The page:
The northern campaign for the proposed football stadium has begun as officials Wednesday traveled to Reno to float a possible training/practice facility for the Raiders, sources confirmed.
This comes as a timeline for approving the stadium — a three-tiered process — means a special session would be needed before the end of the year, and northern votes would be required to approve hundreds of millions in room taxes for the southern project. A Reno component might sway some of those lawmakers.
I’ve also learned that Gov. Brian Sandoval is unlikely to call a special session before the election, fearing the impact on legislative contests, and also that developers may have to come up with a backup site to the Bali Hai golf course because of potential FAA questions. Sources also say the governor and a majority of a stadium-screening committee are unlikely to allow the developers to have their desired $750 million in public money, with $500 million perhaps the minimum.
Raiders and Las Vegas Sands representatives held meetings in Reno on Wednesday, a move that surely is partly designed to shore up northern legislative support should that special session be called later this year. (Two-thirds of the Assembly and Senate would be needed.)
Sources confirmed that the lobbying contingent is proposing the practice facility on either the University of Nevada, Reno campus or at a Reno rodeo venue. The substantive arguments bolster the political motivation: Cooler than Las Vegas in the summer and proximity to the Oakland fan base.
“Reno seems like the right place to do it,” one source familiar with the stadium plans told me.
The move is another sign that the Raiders/Sands consortium is trying to cover all the bases. The plan would need to pass a stadium committee, then the Legislature and two-thirds of the NFL owners when they meet next January. (I reached out to the Sands folks, but to no avail.)
A special session could be called before the election, but the governor prefers to wait until afterward. Remember that the special session for Tesla two years ago was done in September, two months before the election. If it were called after the stadium committee were to approve the project in September, that would prevent incumbents from raising money for a substantial period close to the balloting and possibly affect election outcomes.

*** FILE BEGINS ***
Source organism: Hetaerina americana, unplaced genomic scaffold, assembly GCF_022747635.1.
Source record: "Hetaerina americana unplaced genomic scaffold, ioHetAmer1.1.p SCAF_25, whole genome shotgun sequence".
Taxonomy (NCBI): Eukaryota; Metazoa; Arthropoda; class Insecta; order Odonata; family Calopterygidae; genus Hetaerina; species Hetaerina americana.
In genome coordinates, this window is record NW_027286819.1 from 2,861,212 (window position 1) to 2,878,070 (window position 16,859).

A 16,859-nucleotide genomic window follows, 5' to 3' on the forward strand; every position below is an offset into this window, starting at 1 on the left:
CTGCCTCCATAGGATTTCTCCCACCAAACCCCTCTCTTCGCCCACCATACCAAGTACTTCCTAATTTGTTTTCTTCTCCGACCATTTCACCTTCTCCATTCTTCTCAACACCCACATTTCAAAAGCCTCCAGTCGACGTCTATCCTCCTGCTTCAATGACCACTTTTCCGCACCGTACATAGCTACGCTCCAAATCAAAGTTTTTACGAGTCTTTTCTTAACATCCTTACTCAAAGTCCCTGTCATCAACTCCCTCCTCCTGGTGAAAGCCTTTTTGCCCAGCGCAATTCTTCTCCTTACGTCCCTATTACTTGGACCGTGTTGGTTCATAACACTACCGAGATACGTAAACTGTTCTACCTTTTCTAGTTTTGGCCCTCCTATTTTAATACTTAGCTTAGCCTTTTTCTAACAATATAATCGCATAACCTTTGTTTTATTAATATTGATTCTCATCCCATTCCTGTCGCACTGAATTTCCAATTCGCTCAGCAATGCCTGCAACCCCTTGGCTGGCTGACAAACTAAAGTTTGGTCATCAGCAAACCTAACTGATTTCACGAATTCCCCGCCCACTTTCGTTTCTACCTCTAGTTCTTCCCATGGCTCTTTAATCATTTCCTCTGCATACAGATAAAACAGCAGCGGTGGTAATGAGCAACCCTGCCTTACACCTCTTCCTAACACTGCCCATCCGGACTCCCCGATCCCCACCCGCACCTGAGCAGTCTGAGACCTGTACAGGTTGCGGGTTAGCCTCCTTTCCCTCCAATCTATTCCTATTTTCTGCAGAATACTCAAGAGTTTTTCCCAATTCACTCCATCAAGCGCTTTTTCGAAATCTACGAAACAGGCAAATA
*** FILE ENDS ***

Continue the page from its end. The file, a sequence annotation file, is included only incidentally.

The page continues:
A November session, though, would leave time for developers to get their presentation ready for the owners, who meet in January. If they were to miss that owners confab, they would have to wait another year, which would likely be the end of it.
Although the Bali Hai site, as I have reported, is the prime choice, it would have to meet FAA scrutiny. And that could be a lengthy process that would not be completed by the owners' meeting.
"Under federal law, developers must give the FAA the chance to review certain proposed structures to determine if they could pose a hazard to aircraft or navigation aids,” FAA Public Manager Ian Gregor said. “This includes any structure over 200 feet tall anywhere in the country, and shorter structures, too, depending on how close they are to airports. Any sports stadium near an airport would require FAA review.”
Gregor said the FAA already is reviewing one proposed stadium site on Tropican Avenue. The Bali Hai site, if the Sands could wrangle the lease on it from developer Billy Walters, is partly in a Runway Protection Zone, which bars all development. But much of it could be cleared by the FAA for a stadium, although the developers would have to dig down to meet the height restrictions not the land.
"The FAA's determination is only a recommendation; we don't have authority over local building decisions,” Gregor told me. “However, many local governments (including Clark County) have laws that preclude them from issuing building permits if the FAA issues a hazard determination.”
That’s why some believe a secondary site — such as one on Russell Road away from the airport and near Bali Hai or a Fertitta family-owned parcel around the Wild West casino — would have to be part of any NFL application. But that’s just one piece of the stadium puzzle, including northern buy-in, that stadium advocates would have to assemble in the next four months.